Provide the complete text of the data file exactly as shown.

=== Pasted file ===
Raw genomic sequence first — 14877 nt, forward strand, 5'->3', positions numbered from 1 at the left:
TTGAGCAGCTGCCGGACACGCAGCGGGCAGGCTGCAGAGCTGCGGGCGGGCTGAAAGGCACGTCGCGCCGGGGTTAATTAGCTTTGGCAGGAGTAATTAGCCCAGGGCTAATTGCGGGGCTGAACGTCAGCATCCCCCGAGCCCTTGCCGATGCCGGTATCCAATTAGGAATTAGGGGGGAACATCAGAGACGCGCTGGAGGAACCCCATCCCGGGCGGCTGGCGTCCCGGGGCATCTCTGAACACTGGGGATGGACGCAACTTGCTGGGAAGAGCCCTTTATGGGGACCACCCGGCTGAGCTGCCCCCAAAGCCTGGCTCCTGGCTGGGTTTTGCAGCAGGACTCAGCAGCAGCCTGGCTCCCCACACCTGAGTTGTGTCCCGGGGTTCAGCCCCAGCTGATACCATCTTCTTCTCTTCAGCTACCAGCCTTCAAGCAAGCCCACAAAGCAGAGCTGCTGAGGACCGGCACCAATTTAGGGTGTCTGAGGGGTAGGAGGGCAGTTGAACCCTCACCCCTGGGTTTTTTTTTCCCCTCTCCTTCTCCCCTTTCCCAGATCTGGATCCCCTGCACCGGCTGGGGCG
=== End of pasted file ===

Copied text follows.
Raw genomic sequence first — 14877 nt, forward strand, 5'->3', positions numbered from 1 at the left:
TTGAGCAGCTGCCGGACACGCAGCGGGCAGGCTGCAGAGCTGCGGGCGGGCTGAAAGGCACGTCGCGCCGGGGTTAATTAGCTTTGGCAGGAGTAATTAGCCCAGGGCTAATTGCGGGGCTGAACGTCAGCATCCCCCGAGCCCTTGCCGATGCCGGTATCCAATTAGGAATTAGGGGGGAACATCAGAGACGCGCTGGAGGAACCCCATCCCGGGCGGCTGGCGTCCCGGGGCATCTCTGAACACTGGGGATGGACGCAACTTGCTGGGAAGAGCCCTTTATGGGGACCACCCGGCTGAGCTGCCCCCAAAGCCTGGCTCCTGGCTGGGTTTTGCAGCAGGACTCAGCAGCAGCCTGGCTCCCCACACCTGAGTTGTGTCCCGGGGTTCAGCCCCAGCTGATACCATCTTCTTCTCTTCAGCTACCAGCCTTCAAGCAAGCCCACAAAGCAGAGCTGCTGAGGACCGGCACCAATTTAGGGTGTCTGAGGGGTAGGAGGGCAGTTGAACCCTCACCCCTGGGTTTTTTTTTCCCCTCTCCTTCTCCCCTTTCCCAGATCTGGATCCCCTGCACCGGCTGGGGCG